Blues-rock legends have in their corner Eric Clapton, Stevie Ray Vaughn, and ZZ Top. But now I introduce to you here, a leader in the new crop of blues-rock musicians. I came across Alex Pummill when I listened to his Michigan-based band Chicago Drive, which delivered a cool, yet already very popular style of pop-punk rock. But then he moved down to Nashville, Tennessee, and started writing stuff which just blew his earlier stuff away (that's what he told me when we talked, and I gotta say, this new stuff greatly outshines his already impressive earlier work).
The first song I listened to on his Myspace page is "Doubt," a slick, bluesy, guitar-driven song that just drips out of the speakers and oozes into your ears. From the first lick of this song, I'm fucking hooked. And already have my head going up and down before the first verse even, and all I keep saying is "Yeah!," because I've discovered the first of the new guard of rock. And if the guitar wasn't enough, then god his voice surely puts it over the top. Smooth, lucid vocals, on top of acid-influenced, blues-inspired guitar; simple ecstasy for your ears. And by the way, the clever lyrics don't hurt either. If you listen to any new song in the next couple hours, make it this one. There's just no more to say about it than that simple fact.
Then on comes "The Horizon," a slick, harder tune, that sounds like it was ripped from Motley Crue's setlist, injected with some GNR, and mixed with Cream-inspired vocals. I mean, SHIT, this song has a freaking killer guitar riff. But if that wasn't enough, with a catchy chorus, then Pummill tears it up during the solo. Swear to God, my fingers actually hurt a little bit listening to him shred the shit out of that guitar. When I talked to him about his new material, Alex said that "Doubt" was by far the best thing he's written up until now, and while I love "Doubt" and had it playing non-stop in my room for two weeks when I discovered it, "The Horizon" would definitely be another song I'd go to a show to hear.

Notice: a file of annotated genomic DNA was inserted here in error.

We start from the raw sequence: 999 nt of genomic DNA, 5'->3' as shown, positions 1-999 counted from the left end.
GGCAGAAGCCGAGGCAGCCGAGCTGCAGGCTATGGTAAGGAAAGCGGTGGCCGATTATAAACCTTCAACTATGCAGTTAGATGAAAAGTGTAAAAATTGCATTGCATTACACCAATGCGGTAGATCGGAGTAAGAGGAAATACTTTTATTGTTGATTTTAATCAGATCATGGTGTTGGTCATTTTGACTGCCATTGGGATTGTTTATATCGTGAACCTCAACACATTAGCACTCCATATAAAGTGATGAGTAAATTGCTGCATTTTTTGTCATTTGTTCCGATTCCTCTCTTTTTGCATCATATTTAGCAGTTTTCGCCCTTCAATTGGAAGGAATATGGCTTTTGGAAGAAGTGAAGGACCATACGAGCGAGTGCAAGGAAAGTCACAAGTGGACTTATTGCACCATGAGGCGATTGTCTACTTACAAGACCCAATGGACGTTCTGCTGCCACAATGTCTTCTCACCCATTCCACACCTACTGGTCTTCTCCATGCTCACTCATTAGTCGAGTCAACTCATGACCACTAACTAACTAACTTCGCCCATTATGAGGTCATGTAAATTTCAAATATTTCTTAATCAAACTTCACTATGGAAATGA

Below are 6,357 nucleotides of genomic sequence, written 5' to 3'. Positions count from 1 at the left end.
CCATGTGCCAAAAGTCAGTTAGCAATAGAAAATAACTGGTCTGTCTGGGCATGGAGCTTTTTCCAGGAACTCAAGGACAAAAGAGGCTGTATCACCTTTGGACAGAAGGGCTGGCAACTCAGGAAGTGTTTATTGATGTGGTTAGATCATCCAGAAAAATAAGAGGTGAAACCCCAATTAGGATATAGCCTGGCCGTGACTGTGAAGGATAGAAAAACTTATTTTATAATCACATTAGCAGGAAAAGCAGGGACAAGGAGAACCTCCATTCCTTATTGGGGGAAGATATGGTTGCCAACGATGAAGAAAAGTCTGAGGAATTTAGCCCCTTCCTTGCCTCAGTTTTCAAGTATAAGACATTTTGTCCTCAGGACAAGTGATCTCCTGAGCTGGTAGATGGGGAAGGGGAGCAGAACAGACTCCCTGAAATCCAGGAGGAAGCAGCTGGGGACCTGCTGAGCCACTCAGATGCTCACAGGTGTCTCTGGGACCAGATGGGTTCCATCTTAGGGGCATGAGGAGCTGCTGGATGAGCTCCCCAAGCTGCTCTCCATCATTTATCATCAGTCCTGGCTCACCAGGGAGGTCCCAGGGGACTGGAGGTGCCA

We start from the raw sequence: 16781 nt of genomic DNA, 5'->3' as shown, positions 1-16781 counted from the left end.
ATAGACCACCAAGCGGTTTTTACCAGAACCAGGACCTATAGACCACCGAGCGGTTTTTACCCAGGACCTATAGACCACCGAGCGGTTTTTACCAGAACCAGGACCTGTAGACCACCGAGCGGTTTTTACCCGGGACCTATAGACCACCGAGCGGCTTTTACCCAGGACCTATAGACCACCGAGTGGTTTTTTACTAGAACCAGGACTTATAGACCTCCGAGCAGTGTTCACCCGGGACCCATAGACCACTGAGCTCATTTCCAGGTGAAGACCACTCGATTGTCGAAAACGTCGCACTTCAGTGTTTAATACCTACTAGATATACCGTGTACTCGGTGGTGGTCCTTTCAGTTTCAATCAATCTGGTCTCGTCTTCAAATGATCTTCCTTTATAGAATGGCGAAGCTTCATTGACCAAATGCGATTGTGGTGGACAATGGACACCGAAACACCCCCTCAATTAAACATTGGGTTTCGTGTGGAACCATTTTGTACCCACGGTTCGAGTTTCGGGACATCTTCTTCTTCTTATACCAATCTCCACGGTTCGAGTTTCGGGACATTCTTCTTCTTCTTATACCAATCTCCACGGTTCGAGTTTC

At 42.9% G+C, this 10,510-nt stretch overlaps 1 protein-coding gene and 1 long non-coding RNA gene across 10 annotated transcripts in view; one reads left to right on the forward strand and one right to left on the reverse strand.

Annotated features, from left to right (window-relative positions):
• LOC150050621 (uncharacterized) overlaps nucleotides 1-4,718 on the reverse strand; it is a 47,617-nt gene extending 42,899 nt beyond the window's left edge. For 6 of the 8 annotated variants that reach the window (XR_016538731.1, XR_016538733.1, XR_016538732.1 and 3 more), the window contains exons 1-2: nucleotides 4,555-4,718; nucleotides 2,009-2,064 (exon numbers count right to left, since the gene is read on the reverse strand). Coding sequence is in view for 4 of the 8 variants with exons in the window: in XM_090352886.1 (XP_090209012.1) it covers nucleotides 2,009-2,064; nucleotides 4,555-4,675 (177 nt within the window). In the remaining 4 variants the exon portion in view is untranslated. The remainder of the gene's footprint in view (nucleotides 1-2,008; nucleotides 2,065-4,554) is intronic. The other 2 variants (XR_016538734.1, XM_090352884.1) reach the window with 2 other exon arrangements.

Then Alex slows down a little bit with "The Jam," a song that's exactly that: a jam. Just some simple cymbals in the background, an easy bass-line, and Alex tearing away at the guitar like there's no tomorrow. Simple, short, sweet, perfect.
The last song, however, is one of my favorites, particularly because it's so different from what you hear today. "Old Man" is a Neil Young cover, but Alex is on guitar, and the lead vocals are taken by a friend of his with an amazing voice, Molly Jones. Now I don't know if she's a sister, cousin, or just a girlfriend, maybe I'll ask, but I do know she's got the perfect voice for this kind of song. Slow, rhythmic, folkey, bluesy; just brilliant. The dual vocals during the choruses showcase Pummill's smooth vocal attributes, and the sweet, acoustic guitar he plays in the background is so deep, you can sink your teeth into it.
This guy is getting started, and believe me, he's not gonna stop. Alex Pummill. Learn the name. Remember it. And keep your eyes peeled for it everywhere.

Sounds Like: Stevie Ray Vaughn, Cream, Eric Clapton, ZZ Top

Key Tracks: "Doubt," "The Horizon," "The Jam," "Old Man"

Check out Alex Pummill more at:

A Beautiful View of Homebrewe

It's early Monday morning, I'm trying to get over a cold, and my ears are bleeding with happiness from the new group I've discovered. Like seeing the Red Sea part would, listening to this group is giving me chills up my spine because they just can't, and won't, be contained.
Out of Perth, Australia comes Homebrewe, an alternative-rock band that is so versatile, I don't know whether to call them metal, alternative, punk, or just rock. Comprising Kohen Grogan (lead vocals and guitar), Casey Grogan (lead guitar and vocals), Dylan Grogan (bass), and Rory Keys (drums), Homebrewe just take rock music as a whole and make an example of it.
The first two tracks are from their new album, My Own Nemesis, and just fucking rock. "DEP" hits you like a load of bricks upside the head. Riding on a sick, Motorhead-like guitar riff, the song just hits the mark it's aiming for. The guitar and drums would really have been enough to make this a great song, frankly, but Kohen Grogan's banshee-like wails are too much to ignore. They just rip this song off the ground and fling it in the air with such force, it's gone in seconds. And along with Casey Grogan's slick guitar riffing during the solo, you can hear Dylan Grogan keeping time rhythmically on his bass.